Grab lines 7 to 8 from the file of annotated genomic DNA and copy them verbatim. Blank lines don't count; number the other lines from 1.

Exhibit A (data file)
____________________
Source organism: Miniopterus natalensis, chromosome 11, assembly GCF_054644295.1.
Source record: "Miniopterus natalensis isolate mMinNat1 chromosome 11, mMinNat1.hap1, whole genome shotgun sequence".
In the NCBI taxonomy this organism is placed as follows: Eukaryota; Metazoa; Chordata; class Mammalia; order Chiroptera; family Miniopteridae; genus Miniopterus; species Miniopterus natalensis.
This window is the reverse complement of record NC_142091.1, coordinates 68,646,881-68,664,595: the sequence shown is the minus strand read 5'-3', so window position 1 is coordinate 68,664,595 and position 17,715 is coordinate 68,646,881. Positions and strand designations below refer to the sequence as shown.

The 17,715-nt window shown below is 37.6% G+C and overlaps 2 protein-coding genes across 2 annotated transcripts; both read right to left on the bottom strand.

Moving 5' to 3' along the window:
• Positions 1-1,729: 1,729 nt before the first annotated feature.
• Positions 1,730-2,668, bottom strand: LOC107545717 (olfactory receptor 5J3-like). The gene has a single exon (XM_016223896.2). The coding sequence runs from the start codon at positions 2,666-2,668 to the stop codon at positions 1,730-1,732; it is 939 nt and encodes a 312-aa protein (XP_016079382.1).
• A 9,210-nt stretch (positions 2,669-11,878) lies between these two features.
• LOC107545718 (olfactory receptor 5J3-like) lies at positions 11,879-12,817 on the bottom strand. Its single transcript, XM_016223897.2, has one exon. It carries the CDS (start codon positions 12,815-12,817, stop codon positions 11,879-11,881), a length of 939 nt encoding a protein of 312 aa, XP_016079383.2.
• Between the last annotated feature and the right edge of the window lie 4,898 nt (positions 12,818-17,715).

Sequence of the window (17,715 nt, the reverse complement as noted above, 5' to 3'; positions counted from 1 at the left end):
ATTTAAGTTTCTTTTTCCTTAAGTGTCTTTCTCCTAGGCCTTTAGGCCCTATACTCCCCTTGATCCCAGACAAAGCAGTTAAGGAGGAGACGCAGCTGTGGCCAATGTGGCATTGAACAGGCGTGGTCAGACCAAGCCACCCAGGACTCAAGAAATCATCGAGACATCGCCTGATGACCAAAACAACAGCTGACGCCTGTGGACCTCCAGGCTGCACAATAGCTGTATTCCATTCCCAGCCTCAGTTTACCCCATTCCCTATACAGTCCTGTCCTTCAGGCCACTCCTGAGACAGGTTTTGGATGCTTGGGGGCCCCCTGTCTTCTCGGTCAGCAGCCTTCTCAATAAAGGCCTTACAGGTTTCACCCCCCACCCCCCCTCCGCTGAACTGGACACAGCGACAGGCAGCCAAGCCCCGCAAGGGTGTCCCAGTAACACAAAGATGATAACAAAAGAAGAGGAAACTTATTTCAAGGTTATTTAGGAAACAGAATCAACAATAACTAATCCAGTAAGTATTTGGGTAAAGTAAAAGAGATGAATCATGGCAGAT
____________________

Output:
• Positions 1-1,729: 1,729 nt before the first annotated feature.
• Positions 1,730-2,668, bottom strand: LOC107545717 (olfactory receptor 5J3-like). The gene has a single exon (XM_016223896.2). The coding sequence runs from the start codon at positions 2,666-2,668 to the stop codon at positions 1,730-1,732; it is 939 nt and encodes a 312-aa protein (XP_016079382.1).